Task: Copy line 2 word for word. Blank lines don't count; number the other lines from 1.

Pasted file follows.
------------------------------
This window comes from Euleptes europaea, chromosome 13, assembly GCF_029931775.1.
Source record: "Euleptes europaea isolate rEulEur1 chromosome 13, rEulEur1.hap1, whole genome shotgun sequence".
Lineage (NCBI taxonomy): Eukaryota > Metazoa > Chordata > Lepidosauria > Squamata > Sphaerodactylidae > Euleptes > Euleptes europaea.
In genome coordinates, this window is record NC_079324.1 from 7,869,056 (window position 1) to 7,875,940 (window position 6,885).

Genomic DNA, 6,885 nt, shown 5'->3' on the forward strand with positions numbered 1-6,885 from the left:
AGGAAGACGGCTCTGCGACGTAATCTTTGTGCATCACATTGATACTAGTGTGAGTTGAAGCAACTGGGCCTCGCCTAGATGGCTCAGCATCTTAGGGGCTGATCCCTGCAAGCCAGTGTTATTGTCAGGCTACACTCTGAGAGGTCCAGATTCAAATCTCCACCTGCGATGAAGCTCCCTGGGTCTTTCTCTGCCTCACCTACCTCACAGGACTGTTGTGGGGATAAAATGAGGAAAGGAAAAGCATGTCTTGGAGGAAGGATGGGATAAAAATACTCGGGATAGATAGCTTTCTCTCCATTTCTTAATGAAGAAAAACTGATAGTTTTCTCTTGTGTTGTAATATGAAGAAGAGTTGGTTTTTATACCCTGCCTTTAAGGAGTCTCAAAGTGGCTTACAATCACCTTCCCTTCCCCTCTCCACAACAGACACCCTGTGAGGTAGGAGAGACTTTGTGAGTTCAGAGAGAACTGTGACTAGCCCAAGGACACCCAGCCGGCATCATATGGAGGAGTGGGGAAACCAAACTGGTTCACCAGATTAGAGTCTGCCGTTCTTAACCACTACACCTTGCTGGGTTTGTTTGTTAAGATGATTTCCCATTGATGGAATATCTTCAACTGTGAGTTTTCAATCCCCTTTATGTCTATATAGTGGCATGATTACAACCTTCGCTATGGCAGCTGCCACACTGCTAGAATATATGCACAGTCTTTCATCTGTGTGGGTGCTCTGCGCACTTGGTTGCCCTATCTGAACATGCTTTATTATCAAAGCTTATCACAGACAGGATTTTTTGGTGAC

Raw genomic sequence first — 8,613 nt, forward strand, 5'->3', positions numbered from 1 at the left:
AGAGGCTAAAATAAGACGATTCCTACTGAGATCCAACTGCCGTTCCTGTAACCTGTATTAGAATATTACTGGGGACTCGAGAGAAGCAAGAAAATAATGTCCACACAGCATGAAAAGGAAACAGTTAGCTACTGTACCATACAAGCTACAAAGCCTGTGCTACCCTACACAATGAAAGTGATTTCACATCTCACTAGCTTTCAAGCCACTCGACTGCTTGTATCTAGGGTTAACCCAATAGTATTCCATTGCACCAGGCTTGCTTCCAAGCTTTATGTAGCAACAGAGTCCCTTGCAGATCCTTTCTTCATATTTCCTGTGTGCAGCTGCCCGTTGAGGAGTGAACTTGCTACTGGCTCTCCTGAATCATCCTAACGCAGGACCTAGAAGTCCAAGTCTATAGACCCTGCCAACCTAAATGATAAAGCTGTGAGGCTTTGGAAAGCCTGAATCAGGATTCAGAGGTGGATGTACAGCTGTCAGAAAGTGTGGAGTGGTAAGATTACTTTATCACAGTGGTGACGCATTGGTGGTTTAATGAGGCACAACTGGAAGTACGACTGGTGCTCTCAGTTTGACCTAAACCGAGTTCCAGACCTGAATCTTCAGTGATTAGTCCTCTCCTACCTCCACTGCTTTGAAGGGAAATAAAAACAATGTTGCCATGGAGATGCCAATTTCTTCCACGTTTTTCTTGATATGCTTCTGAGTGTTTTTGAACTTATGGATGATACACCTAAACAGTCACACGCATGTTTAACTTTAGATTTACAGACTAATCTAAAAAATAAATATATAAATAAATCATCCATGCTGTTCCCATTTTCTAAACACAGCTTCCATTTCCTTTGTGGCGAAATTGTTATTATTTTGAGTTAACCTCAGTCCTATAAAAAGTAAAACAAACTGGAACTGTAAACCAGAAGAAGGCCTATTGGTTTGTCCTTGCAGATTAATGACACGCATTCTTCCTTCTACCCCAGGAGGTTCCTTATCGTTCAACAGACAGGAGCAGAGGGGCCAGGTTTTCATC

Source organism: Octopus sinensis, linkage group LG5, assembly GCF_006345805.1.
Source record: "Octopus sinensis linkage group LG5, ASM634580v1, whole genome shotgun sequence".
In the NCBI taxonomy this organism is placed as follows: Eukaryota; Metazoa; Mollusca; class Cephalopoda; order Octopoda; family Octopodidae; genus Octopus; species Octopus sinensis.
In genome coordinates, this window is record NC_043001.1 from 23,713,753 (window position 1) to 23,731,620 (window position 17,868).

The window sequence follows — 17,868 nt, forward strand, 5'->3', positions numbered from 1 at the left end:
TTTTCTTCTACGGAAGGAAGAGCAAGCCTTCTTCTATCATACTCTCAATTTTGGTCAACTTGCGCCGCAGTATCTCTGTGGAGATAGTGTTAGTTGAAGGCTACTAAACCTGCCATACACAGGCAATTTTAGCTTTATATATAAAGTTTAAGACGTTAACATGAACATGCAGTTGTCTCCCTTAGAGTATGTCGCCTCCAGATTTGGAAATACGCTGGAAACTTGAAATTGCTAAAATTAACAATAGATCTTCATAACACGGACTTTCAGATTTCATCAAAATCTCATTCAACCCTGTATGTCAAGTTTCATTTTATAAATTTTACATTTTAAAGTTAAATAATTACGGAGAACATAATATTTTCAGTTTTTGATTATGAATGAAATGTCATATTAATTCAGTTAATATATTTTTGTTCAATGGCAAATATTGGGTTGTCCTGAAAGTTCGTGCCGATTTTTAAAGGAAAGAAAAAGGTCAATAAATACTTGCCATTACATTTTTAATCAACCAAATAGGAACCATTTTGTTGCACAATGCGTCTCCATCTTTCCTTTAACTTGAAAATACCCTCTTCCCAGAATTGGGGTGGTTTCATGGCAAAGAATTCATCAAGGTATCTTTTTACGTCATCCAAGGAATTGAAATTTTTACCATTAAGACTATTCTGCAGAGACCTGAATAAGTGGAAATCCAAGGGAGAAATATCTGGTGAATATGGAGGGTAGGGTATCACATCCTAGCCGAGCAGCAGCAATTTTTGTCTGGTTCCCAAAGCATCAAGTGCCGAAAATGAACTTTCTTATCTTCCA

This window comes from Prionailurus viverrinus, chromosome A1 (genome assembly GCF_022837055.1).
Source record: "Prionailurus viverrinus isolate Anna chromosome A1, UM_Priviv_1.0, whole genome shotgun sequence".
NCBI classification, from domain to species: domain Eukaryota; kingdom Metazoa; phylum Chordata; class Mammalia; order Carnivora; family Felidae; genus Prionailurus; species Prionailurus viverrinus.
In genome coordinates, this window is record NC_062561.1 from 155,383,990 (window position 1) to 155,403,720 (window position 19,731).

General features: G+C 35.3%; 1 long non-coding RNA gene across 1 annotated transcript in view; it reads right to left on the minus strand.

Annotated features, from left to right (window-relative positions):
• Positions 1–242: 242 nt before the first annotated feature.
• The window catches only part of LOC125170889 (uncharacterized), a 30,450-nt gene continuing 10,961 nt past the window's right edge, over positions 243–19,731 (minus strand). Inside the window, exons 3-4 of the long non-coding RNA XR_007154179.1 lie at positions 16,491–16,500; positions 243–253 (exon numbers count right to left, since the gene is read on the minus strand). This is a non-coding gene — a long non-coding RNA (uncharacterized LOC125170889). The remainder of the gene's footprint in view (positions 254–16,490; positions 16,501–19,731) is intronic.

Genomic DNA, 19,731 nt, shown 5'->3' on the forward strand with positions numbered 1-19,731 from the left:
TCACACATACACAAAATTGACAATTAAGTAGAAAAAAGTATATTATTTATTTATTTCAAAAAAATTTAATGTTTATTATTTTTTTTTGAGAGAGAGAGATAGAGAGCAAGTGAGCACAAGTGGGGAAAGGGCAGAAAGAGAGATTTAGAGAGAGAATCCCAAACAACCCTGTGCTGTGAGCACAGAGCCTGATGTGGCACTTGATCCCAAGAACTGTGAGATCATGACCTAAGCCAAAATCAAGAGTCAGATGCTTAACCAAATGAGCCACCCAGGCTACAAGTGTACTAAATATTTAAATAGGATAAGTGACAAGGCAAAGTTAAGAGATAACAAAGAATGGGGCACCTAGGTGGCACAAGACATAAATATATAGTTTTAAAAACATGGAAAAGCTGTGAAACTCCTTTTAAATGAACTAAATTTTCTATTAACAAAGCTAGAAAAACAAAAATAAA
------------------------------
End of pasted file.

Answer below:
Source record: "Euleptes europaea isolate rEulEur1 chromosome 13, rEulEur1.hap1, whole genome shotgun sequence".